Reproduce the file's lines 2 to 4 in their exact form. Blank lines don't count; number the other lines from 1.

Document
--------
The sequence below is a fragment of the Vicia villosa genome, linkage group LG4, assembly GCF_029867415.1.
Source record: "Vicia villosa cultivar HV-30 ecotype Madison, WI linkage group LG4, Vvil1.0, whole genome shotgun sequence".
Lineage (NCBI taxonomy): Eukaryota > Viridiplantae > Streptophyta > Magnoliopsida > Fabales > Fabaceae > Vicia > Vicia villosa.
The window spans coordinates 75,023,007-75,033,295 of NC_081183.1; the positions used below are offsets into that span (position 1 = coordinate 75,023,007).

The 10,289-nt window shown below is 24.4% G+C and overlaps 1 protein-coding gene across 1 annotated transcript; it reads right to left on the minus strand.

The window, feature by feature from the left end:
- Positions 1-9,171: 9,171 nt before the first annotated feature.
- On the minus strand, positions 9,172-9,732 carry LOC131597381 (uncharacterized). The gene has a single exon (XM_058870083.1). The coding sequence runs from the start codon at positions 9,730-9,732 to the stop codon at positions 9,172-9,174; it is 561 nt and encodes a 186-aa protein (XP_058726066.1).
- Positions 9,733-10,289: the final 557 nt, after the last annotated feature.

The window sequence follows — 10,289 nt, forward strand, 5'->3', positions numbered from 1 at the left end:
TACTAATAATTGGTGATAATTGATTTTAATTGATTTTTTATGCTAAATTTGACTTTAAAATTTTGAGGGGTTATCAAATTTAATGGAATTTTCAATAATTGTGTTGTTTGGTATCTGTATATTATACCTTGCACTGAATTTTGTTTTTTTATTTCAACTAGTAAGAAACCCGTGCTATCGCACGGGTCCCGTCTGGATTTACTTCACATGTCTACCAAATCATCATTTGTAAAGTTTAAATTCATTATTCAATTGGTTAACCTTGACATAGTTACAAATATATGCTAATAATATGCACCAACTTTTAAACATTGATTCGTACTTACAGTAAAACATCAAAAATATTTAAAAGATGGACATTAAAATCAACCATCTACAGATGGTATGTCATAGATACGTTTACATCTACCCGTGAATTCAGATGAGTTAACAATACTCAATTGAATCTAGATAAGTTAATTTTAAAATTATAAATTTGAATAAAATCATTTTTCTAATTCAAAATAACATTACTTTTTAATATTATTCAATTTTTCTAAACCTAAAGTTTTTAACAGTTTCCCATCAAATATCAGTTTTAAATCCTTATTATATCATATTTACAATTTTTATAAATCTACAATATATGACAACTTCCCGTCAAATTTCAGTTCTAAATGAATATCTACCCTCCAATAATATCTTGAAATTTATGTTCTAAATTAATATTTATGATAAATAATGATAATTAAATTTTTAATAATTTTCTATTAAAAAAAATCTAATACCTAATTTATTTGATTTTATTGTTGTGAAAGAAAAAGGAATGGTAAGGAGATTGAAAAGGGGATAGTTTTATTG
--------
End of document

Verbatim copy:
Source record: "Vicia villosa cultivar HV-30 ecotype Madison, WI linkage group LG4, Vvil1.0, whole genome shotgun sequence".
Lineage (NCBI taxonomy): Eukaryota > Viridiplantae > Streptophyta > Magnoliopsida > Fabales > Fabaceae > Vicia > Vicia villosa.
The window spans coordinates 75,023,007-75,033,295 of NC_081183.1; the positions used below are offsets into that span (position 1 = coordinate 75,023,007).